Many businesses that offer paid parental leave force employees to make a major distinction: Choose a parent who’ll be the “primary” caregiver to the child, and that parent will get significantly more leave than the “secondary” caregiver.
While it’s theoretically a win for gender equality in the workforce (the primary parent could be a mom or a dad), the policy is desperately behind the times. Because forcing families to designate a primary caregiver reinforces the idea that one parent (in dual-parent families) is “more” responsible for child-rearing than the other. As Hilary Rau and Joan C. Williams wrote in The Harvard Business Review, “Such policies reflect the assumption that families will have one primary caregiver, supported by a partner with few, or no, caregiving responsibilities. It’s the old-fashioned homemaker/breadwinner model clothed in a tissue-thin veneer of gender neutrality.”
That’s why this week’s news that Goldman Sachs will now offer 20 weeks of paid leave (up from 16) to all parents, regardless of gender or caregiver status, is worthy of headlines. “By removing the distinction between primary and secondary caregiver, Goldman Sachs is committing to supporting all new parents, birthing and non-birthing,” Mary Beth Ferrante, the co-founder & CEO of WRK/360, a platform designed to help retain and attract working parents, tells Thrive. “I’ve personally had managers share with me that they hire men over women due to their concerns regarding women taking too much time away from work. So as more and more men and non-birthing women have the opportunity to access and utilize parental leave, it will reduce the gender bias that has historically hurt new mothers.”
Utilization, of course, is key. After all, no policy can have far-reaching implications on workplace culture unless employees are willing to adopt it. And plenty of research to date suggests that even when fathers have access to generous parental leave policies, they are reluctant to take it. “It’s tough enough for many men to even acknowledge being caregivers. So declaring themselves the ‘primary’ caregivers is often completely out of the question,” The Atlantic noted. By removing the distinction of “primary,” companies may also be taking an important step to reduce the stigma attached to a longer leave for working dads. A vocal advocate for this issue on a national scale is Reddit co-founder Alexis Ohanian, who took 16 weeks of paid paternal leave after his daughter with Serena Williams was born in 2017. Williams suffered health complications after the birth, which necessitated that Ohanian take the lead in baby Olympia’s care. Since then, Ohanian has used his social channels to spread the message and bust stigma, and now he has taken the fight for paid family leave to Congress. In October, he spent a week on Capitol Hill, lobbying lawmakers for a national family leave policy.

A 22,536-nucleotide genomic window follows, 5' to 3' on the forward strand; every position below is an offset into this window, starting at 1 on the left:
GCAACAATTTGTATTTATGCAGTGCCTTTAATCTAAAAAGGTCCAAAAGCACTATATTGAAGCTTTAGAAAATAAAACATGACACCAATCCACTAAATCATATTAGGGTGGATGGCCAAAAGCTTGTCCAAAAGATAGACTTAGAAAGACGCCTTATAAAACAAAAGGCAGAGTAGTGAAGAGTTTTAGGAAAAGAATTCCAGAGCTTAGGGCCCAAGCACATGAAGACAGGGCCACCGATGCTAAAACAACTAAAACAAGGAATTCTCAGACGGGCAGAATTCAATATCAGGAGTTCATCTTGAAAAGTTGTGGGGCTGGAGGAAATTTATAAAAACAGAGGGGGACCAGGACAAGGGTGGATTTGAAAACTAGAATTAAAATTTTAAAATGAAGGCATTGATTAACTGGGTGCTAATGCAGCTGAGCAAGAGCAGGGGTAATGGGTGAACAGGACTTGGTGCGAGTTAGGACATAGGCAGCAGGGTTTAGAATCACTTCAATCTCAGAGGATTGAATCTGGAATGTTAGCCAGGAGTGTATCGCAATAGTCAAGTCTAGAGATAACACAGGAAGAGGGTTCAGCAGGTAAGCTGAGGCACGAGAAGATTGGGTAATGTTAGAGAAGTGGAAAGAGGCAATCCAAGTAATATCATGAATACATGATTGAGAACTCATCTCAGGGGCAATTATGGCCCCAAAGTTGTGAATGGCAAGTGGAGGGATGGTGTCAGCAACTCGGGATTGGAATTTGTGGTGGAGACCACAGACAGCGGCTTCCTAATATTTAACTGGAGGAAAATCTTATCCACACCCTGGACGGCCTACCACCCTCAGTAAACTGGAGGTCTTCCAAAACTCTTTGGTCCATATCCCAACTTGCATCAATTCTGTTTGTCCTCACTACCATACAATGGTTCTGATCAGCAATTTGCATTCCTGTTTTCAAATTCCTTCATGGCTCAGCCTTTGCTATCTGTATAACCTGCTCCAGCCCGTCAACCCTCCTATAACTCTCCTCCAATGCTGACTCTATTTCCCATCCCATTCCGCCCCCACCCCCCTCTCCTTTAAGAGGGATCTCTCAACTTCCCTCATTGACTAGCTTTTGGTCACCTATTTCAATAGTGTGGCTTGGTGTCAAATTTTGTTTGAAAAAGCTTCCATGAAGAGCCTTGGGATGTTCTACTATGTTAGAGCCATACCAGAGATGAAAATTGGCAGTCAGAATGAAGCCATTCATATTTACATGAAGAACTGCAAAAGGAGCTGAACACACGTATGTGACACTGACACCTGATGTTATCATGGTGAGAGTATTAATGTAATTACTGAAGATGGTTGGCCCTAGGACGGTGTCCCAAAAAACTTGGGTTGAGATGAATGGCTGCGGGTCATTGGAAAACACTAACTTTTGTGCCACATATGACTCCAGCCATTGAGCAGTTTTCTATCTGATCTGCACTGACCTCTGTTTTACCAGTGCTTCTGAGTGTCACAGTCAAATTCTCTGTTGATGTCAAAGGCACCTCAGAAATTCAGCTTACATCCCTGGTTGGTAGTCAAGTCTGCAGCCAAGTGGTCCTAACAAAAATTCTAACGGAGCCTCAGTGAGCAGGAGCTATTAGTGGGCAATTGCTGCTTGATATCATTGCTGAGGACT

This latest move by Goldman isn’t the first time the company decided to take a hard look at their leave policy and make changes. In 2015, the company doubled parenting leave for non-primary caregivers from two weeks to four. “We realized that we have a number of employees where both spouses or partners are working and in order to provide opportunities for them to balance both their work and personal lives, it was important to provide individuals the opportunities to spend more time with their families,” Laura Young, VP of Benefits and Wellness at Goldman Sachs said at the time.
But there’s more at stake than just the benefit for families. When companies get serious about building cultures that make it easier for parents to thrive, everyone wins. Generous, gender-neutral paternity-leave policies can give companies an edge in recruiting top talent. “The world is a very competitive place, and if you want great people in your organization, you have to take care of them, you have to have a culture that is open, and inclusive, and inviting and supportive,” Goldman Sachs CEO David Solomon told Yahoo Finance this week.
When one of the biggest names in finance — and what some still consider an old boys’ club on Wall Street — ups the ante on paid leave, it has the power to pave the way for other businesses to follow suit. “Goldman Sachs has always been a leader in providing great benefits to their employees, and their actions create a ripple effect, especially in the financial industry,” says Ferrante.
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